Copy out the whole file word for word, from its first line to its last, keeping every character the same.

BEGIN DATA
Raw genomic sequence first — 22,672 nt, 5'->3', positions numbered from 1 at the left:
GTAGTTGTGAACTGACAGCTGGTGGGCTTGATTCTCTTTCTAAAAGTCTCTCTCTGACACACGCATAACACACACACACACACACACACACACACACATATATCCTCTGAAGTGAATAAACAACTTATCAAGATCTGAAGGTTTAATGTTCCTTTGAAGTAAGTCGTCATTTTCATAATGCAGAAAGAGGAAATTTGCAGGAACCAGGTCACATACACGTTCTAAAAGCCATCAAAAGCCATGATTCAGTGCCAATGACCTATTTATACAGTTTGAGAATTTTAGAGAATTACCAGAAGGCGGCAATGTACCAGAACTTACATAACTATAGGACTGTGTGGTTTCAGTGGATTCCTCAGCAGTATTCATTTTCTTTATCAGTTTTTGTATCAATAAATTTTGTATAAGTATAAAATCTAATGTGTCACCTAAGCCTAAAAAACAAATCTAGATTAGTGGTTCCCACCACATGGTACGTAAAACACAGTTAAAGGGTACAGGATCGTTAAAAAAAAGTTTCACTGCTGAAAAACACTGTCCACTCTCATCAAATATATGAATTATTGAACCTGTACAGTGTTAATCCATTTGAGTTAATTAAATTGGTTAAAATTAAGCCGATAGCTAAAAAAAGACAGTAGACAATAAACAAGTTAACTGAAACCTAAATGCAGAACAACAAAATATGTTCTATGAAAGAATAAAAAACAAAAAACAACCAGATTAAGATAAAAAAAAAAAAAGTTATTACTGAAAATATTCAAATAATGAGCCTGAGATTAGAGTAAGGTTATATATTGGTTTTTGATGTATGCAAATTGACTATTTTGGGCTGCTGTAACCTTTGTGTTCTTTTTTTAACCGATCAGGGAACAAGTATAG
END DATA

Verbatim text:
Raw genomic sequence first — 22,672 nt, 5'->3', positions numbered from 1 at the left:
GTAGTTGTGAACTGACAGCTGGTGGGCTTGATTCTCTTTCTAAAAGTCTCTCTCTGACACACGCATAACACACACACACACACACACACACACACACATATATCCTCTGAAGTGAATAAACAACTTATCAAGATCTGAAGGTTTAATGTTCCTTTGAAGTAAGTCGTCATTTTCATAATGCAGAAAGAGGAAATTTGCAGGAACCAGGTCACATACACGTTCTAAAAGCCATCAAAAGCCATGATTCAGTGCCAATGACCTATTTATACAGTTTGAGAATTTTAGAGAATTACCAGAAGGCGGCAATGTACCAGAACTTACATAACTATAGGACTGTGTGGTTTCAGTGGATTCCTCAGCAGTATTCATTTTCTTTATCAGTTTTTGTATCAATAAATTTTGTATAAGTATAAAATCTAATGTGTCACCTAAGCCTAAAAAACAAATCTAGATTAGTGGTTCCCACCACATGGTACGTAAAACACAGTTAAAGGGTACAGGATCGTTAAAAAAAAGTTTCACTGCTGAAAAACACTGTCCACTCTCATCAAATATATGAATTATTGAACCTGTACAGTGTTAATCCATTTGAGTTAATTAAATTGGTTAAAATTAAGCCGATAGCTAAAAAAAGACAGTAGACAATAAACAAGTTAACTGAAACCTAAATGCAGAACAACAAAATATGTTCTATGAAAGAATAAAAAACAAAAAACAACCAGATTAAGATAAAAAAAAAAAAAGTTATTACTGAAAATATTCAAATAATGAGCCTGAGATTAGAGTAAGGTTATATATTGGTTTTTGATGTATGCAAATTGACTATTTTGGGCTGCTGTAACCTTTGTGTTCTTTTTTTAACCGATCAGGGAACAAGTATAG